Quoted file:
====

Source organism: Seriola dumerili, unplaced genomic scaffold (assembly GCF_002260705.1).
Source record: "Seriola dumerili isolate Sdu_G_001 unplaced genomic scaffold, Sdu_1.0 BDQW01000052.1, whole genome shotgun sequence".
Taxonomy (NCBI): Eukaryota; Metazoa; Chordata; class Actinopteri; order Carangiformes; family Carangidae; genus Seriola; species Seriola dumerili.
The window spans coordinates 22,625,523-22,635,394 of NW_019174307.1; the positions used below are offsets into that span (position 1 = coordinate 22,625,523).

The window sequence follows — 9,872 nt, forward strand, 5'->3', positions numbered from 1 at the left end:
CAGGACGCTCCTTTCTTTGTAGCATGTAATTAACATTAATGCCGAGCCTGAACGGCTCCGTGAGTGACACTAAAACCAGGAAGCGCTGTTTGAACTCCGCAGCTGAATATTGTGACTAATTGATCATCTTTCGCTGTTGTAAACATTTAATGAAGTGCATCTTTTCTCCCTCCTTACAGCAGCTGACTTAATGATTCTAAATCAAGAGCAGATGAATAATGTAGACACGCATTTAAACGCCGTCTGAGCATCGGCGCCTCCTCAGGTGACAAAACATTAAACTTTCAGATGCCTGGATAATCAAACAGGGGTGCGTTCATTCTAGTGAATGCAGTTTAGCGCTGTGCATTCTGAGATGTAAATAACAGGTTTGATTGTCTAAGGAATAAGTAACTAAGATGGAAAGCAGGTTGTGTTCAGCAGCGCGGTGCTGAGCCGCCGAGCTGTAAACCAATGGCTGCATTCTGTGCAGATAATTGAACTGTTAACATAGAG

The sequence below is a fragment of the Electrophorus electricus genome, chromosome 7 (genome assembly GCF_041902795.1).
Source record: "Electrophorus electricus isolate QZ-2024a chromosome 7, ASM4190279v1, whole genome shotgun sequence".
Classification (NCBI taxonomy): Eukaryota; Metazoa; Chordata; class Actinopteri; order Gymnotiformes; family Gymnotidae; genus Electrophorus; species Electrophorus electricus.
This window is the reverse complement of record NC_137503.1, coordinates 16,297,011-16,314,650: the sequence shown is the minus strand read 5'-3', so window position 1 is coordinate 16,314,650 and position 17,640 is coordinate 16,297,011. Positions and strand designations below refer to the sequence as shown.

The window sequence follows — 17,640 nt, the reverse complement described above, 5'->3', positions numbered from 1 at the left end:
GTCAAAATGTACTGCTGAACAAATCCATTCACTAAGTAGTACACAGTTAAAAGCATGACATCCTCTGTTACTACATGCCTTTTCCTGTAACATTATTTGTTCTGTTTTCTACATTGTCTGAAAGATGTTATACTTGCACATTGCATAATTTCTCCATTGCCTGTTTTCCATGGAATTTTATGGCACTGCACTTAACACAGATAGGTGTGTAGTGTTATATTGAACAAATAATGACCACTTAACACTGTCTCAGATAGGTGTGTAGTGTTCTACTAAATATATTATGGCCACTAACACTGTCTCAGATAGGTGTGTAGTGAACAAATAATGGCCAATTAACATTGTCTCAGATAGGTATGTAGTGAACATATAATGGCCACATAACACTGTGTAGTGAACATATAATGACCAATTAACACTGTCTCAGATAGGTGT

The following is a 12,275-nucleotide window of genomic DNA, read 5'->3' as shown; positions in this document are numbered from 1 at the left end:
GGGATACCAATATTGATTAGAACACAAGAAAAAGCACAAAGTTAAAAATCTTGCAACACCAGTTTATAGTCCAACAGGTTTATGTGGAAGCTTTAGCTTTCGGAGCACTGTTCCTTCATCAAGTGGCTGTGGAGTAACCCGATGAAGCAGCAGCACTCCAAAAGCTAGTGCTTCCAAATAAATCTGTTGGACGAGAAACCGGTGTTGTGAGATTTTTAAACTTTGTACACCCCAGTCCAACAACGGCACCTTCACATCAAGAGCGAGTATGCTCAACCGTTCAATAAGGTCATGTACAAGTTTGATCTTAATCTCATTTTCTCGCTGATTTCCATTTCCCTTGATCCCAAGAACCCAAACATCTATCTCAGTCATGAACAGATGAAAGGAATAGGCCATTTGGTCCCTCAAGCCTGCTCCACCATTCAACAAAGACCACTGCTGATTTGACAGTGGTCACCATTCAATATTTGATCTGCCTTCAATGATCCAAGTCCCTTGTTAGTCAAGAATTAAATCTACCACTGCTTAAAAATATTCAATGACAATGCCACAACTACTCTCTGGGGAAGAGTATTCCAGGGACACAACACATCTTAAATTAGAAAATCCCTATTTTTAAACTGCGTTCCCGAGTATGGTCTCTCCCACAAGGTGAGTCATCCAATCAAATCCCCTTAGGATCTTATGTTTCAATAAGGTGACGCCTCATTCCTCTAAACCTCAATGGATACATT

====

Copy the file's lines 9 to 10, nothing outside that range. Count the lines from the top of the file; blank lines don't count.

Classification (NCBI taxonomy): Eukaryota; Metazoa; Chordata; class Actinopteri; order Gymnotiformes; family Gymnotidae; genus Electrophorus; species Electrophorus electricus.
This window is the reverse complement of record NC_137503.1, coordinates 16,297,011-16,314,650: the sequence shown is the minus strand read 5'-3', so window position 1 is coordinate 16,314,650 and position 17,640 is coordinate 16,297,011. Positions and strand designations below refer to the sequence as shown.